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PC's suppression of ideas can lead to their internal polarisation

Political correctness merely prevents people using offensive words, the motivation behind them remains, and views become more harmful once suppressed

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The Argument

Views and feelings do not go away when people are told it is unacceptable for them to say, think or share them. These opinions, while stifled are not forgotten, instead, they intensify and potentially grow to prove harmful. The frustration at the injustice of not being able to express ones views has been shown to magnify people's views and led them to become toxic over time - not forget them. Very simple, almost classic evidence of this can be seen across history; broadly when a society is oppressed or its views are censored, the people revolt against politicians as their views begin to fester. Arguably, Donald Trump's success stems predominantly from his lack of political correctness and the lack of filter between his mind and his words. A large proportion of Trump's support comes from people with highly unpolitically correct views ('APPP poll found that a third of Trump voters support banning gays and lesbians from the country. Twenty percent said Lincoln shouldn’t have freed the slaves.'). They felt that Trump was finally there to speak clearly and address issues (such as immigration) that no other politician was prepared to address with such a brutal approach .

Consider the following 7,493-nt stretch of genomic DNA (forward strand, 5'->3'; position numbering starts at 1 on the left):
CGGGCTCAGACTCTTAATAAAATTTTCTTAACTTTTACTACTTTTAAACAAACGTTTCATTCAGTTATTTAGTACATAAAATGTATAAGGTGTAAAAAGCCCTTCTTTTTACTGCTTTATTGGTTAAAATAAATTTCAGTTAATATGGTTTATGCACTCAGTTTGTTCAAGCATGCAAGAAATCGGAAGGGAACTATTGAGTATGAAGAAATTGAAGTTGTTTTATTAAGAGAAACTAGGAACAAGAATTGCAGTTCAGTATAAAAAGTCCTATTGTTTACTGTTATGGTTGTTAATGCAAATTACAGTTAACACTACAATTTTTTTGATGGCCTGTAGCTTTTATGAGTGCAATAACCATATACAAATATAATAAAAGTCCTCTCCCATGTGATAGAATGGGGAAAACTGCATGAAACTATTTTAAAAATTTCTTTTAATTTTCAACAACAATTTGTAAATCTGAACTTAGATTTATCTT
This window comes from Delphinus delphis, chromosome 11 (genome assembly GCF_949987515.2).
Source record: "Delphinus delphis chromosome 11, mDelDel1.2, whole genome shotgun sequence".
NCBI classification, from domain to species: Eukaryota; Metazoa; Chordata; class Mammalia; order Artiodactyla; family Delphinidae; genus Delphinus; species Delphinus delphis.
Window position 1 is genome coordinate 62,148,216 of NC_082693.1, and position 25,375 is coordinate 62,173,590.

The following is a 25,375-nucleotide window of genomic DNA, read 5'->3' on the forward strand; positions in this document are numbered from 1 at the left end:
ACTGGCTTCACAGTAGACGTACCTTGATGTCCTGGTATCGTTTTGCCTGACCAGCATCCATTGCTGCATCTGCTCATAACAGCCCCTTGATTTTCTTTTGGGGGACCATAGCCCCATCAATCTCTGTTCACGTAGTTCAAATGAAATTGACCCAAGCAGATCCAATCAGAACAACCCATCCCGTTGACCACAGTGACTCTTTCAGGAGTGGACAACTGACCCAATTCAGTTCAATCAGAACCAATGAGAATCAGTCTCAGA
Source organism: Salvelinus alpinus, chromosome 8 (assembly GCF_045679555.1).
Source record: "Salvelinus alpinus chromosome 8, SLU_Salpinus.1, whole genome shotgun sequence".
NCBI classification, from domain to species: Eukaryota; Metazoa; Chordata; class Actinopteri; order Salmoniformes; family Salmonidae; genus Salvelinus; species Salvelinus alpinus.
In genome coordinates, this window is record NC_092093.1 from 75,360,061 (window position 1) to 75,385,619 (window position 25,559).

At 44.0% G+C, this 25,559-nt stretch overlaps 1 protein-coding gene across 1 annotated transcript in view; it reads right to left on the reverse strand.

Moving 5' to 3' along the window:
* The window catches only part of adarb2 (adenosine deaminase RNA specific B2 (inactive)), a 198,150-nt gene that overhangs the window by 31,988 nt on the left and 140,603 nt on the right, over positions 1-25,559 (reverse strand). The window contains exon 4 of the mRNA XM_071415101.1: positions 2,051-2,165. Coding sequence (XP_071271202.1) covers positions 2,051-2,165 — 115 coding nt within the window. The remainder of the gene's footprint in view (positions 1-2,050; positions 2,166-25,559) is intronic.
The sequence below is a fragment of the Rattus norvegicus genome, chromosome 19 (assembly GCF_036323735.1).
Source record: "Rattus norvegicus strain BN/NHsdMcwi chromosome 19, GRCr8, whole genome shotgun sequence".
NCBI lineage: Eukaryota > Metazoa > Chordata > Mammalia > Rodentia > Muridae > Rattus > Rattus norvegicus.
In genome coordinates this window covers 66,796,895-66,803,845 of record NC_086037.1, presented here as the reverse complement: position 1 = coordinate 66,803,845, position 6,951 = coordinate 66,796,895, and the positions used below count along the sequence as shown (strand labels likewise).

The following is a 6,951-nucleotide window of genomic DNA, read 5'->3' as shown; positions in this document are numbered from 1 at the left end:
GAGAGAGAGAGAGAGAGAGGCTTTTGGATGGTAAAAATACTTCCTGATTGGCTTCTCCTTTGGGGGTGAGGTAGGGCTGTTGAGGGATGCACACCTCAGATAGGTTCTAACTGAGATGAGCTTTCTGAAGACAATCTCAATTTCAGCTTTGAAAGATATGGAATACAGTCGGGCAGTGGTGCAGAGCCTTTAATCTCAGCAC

Counter arguments

Political correctness does not polarise ideas by suppressing them, rather it makes people reconsider whether they are in fact saying something of prejudice or which is inappropriate. Political correctness is useful for that reason, it raises awareness about the severity of extreme or polarised opinions and the opinions that target minority groups. Political correctness makes people aware of the severity of their opinions and that marginally prejudiced opinions can lead to terrible things in the long-run. For example, Anti-semitism manifested itself through jokes and alienation before it lead to Jews being scapegoated before it led to the Holocaust.


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Rejecting the premises

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This page was last edited on Monday, 1 Jul 2019 at 13:55 UTC